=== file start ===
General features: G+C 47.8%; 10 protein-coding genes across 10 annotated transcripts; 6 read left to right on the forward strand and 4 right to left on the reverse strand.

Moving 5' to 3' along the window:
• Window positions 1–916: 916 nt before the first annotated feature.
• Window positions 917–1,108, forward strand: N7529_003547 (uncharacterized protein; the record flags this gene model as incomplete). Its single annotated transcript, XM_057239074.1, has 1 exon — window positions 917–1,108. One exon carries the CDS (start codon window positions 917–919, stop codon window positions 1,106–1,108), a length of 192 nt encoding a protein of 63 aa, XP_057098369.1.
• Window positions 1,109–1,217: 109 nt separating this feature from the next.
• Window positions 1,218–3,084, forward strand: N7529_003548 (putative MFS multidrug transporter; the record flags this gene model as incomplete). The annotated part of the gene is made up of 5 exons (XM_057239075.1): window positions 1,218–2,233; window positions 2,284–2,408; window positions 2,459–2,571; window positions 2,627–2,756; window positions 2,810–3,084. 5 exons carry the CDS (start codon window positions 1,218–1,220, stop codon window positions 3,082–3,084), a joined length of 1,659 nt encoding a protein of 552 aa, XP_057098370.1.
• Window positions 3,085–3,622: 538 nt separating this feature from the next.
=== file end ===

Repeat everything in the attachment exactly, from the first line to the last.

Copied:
General features: G+C 47.8%; 10 protein-coding genes across 10 annotated transcripts; 6 read left to right on the forward strand and 4 right to left on the reverse strand.

Moving 5' to 3' along the window:
• Window positions 1–916: 916 nt before the first annotated feature.
• Window positions 917–1,108, forward strand: N7529_003547 (uncharacterized protein; the record flags this gene model as incomplete). Its single annotated transcript, XM_057239074.1, has 1 exon — window positions 917–1,108. One exon carries the CDS (start codon window positions 917–919, stop codon window positions 1,106–1,108), a length of 192 nt encoding a protein of 63 aa, XP_057098369.1.
• Window positions 1,109–1,217: 109 nt separating this feature from the next.
• Window positions 1,218–3,084, forward strand: N7529_003548 (putative MFS multidrug transporter; the record flags this gene model as incomplete). The annotated part of the gene is made up of 5 exons (XM_057239075.1): window positions 1,218–2,233; window positions 2,284–2,408; window positions 2,459–2,571; window positions 2,627–2,756; window positions 2,810–3,084. 5 exons carry the CDS (start codon window positions 1,218–1,220, stop codon window positions 3,082–3,084), a joined length of 1,659 nt encoding a protein of 552 aa, XP_057098370.1.
• Window positions 3,085–3,622: 538 nt separating this feature from the next.